I’ll tell you, it’s pretty depressing being a Louisiana Democrat these days.
It’s hard to believe that when I moved to this state just 13 years ago, Democrats occupied six statewide offices, including Governor, as well as both U.S. Senate seats. Since that time, the GOP has proceeded to systematically demolish the Democrats’ once-dominate position in state and local government to the detriment of Louisiana’s poor and working families.
With the election of Bobby Jindal as Governor in 2008, Republicans set about dismantling our state’s already threadbare social safety net: shuttering public hospitals and mental health facilities, cutting programs for at-risk youth, blocking Medicaid expansion – and slashed higher education spending, for good measure. And, just when progressive-minded Louisianians thought they could begin weening themselves off Prozac, Senator Mary Landrieu lost her reelection campaign in December, bringing the number of statewide offices held by the Democrats down to zero.
Team Blue Dat? More like Team Blue Period…
CONTINUE READING AT PE+CO
Prohibits penalizing public school students, teachers, schools, or school systems for students not participating in certain Spring 2015 state assessments
Prohibits penalizing a student in grades 3-8 for not taking certain Spring 2015 state assessments due to his parents’ refusal to allow him to participate. Provides that the resulting absence of assessment results for such a student shall not be factored into or negatively impact performance scores or letter grades for schools and school systems or a teacher’s evaluation rating, and prohibits penalizing schools, school systems, and teachers in any other way.
Present law provides for the La. Competency-Based Education Program, including the implementation of statewide standards for required subjects and the La. Educational Assessment Program (LEAP). Requires standards-based assessments for required subjects to be implemented by the State Board of Elementary and Secondary Education and administered in at least grades 3 through 11. Provides that such assessments be based on state content standards and rigorous student achievement standards comparable to national student achievement levels. Further requires that the rigor of such assessments shall at least compare to that of national achievement tests. Specifies that beginning with the 2014-2015 school year, the standards-based assessments in English language arts and math shall be based on nationally recognized content standards.
Proposed law retains present law and prohibits penalizing a student in grades 3-8 who does not take the English language arts and math assessments in the Spring of 2015 due to his parents’ refusal to allow him to participate. Provides that the resulting absence of assessment results for a student shall not be factored into or negatively impact performance scores or letter grades for schools and school systems or a teacher’s evaluation rating, and prohibits penalizing schools, school systems, and teachers in any other manner.
This is another bill from an opponent of Common Core who is seeking to encourage the nascent “opt-out” movement being pushed by legislators who were unable to defeat the standards in the legislature last year.
Prohibits the State Board of Elementary and Secondary Education from authorizing charter schools under certain circumstances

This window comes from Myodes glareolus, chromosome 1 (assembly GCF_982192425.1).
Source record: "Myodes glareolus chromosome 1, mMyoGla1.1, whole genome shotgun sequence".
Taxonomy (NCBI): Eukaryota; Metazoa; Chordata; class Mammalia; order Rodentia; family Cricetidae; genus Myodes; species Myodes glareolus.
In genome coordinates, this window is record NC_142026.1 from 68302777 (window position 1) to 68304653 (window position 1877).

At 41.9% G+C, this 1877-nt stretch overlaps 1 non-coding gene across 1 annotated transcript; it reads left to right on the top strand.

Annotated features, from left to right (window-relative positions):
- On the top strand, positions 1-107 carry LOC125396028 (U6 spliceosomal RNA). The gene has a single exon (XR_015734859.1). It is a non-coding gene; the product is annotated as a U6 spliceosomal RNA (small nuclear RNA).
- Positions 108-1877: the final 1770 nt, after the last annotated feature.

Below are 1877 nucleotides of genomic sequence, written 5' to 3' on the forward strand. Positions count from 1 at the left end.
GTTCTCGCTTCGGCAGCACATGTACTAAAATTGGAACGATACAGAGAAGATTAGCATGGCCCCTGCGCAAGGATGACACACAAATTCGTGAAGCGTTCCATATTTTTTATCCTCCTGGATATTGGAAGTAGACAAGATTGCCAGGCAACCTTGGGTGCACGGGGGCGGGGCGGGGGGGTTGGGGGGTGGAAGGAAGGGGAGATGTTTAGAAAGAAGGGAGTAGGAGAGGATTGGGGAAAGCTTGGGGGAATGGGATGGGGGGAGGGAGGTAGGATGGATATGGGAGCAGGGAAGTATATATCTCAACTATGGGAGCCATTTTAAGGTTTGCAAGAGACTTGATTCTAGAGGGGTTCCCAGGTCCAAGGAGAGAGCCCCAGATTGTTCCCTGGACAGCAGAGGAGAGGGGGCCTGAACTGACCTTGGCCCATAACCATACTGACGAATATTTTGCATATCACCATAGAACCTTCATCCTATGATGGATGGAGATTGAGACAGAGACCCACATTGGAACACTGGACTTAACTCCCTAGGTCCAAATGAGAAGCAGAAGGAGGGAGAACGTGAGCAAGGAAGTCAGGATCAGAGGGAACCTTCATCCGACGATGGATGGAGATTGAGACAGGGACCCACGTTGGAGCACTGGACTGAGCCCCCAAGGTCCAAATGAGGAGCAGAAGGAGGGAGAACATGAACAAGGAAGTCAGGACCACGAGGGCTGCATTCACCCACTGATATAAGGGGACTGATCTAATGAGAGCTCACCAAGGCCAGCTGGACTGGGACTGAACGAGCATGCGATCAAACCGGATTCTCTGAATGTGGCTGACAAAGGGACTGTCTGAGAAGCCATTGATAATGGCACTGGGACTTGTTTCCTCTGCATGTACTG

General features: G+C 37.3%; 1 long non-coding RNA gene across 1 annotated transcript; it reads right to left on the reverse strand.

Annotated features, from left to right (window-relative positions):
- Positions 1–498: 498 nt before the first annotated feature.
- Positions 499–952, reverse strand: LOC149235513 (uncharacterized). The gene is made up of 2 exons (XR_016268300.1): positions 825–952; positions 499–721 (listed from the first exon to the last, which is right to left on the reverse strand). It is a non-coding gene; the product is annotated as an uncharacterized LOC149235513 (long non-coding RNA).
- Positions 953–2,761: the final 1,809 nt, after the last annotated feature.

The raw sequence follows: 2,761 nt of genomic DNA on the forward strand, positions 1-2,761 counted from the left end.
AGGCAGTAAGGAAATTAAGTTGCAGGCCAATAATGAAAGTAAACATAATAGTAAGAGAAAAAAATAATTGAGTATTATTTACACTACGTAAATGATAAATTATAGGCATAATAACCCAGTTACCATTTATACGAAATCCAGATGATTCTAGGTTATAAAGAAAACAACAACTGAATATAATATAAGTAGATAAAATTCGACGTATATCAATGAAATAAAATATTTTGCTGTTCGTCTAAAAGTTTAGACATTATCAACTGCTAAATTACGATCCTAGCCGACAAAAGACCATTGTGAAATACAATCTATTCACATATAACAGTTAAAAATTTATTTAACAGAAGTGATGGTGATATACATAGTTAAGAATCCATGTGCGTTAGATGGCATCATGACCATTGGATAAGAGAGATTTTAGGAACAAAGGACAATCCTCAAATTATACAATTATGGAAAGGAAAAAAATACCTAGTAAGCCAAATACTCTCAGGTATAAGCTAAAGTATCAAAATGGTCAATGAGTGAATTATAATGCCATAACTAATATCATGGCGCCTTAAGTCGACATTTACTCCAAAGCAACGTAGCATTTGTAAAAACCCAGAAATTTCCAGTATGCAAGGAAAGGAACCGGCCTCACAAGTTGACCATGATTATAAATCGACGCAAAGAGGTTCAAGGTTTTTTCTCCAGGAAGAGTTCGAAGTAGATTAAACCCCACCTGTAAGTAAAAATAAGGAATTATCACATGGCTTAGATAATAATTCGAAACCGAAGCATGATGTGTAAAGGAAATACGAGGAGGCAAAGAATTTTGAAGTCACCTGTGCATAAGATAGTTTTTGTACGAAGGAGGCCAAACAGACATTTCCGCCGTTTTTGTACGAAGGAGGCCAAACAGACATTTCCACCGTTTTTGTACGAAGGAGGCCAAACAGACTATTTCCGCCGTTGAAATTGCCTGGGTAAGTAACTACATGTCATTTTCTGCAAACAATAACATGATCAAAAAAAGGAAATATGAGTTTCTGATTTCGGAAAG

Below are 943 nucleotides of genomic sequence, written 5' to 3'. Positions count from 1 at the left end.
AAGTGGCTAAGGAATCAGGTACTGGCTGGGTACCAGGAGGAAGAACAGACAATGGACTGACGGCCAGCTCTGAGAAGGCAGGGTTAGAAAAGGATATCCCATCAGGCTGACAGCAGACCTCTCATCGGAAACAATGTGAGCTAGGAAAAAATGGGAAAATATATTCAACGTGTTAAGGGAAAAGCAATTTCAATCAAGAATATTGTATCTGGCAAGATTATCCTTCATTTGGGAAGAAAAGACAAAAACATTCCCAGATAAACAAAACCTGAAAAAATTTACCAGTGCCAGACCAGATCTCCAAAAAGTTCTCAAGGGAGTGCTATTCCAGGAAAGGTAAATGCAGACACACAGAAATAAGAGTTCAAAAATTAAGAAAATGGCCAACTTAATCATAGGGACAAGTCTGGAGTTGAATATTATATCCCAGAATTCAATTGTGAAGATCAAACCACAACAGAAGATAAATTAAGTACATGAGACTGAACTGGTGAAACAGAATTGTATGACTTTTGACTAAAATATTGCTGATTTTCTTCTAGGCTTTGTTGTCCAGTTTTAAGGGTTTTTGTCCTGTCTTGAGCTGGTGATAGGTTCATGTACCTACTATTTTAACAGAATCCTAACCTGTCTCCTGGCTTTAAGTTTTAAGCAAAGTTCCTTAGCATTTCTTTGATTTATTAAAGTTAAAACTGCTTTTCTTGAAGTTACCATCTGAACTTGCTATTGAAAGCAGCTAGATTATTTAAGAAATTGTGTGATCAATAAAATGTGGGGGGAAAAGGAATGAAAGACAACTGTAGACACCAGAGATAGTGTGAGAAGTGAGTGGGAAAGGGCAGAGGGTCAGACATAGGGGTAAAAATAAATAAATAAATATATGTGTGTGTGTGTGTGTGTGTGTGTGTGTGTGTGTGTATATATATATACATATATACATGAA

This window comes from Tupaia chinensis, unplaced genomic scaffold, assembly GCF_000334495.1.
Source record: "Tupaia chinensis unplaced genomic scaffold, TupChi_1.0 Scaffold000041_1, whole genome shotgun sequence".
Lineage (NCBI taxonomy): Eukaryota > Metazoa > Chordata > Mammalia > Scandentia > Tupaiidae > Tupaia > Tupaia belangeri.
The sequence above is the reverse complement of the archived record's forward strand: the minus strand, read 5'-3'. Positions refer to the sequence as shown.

Prohibits the State Board of Elementary and Secondary Education (BESE) from authorizing certain charter schools that the local school board previously denied or placed conditions on.
Present law, relative to charter schools, authorizes various groups to form a nonprofit corporation for the purpose of proposing a charter; provides for submission of the proposed charter to the local school board or to BESE.
Present law provides that each proposal for a Type 1 or Type 3 charter school shall first be made to the local school board with jurisdiction where the school is to be located by submitting a written proposal. If the local school board denies the proposal, or if conditions placed on the proposal by the local school board are not acceptable to the chartering group, then the proposal may be submitted to BESE.
Present law provides that BESE shall enter into any proposed charter that it determines is a valid, complete, financially well-structured, and educationally sound proposal that offers potential for fulfilling the purposes of present law.
Proposed law retains present law but prohibits BESE from entering into a proposed charter if the proposed school would be located in a school system that, in its most recent evaluation under the accountability system, received a designation of “A” or “B” and the school board that governs the local school system previously denied or placed conditions on the same or a substantially similar proposal.
Proposed law provides for an exception to proposed law prohibition with respect to proposals that seek to convert a preexisting school that received a designation of “F” or that seek to create a school that would predominantly enroll students with exceptionalities as defined in present law except gifted or talented students.
This bill is nearly identical to a bill that Rep. Edwards filed last year that died in committee. As I said last year, just because a school system received a designation of “A”, “B”, or “C” doesn’t mean it is necessarily meeting the needs of all of its students. BESE should not be prohibited from taking the steps it deems necessary to provide children with educational options.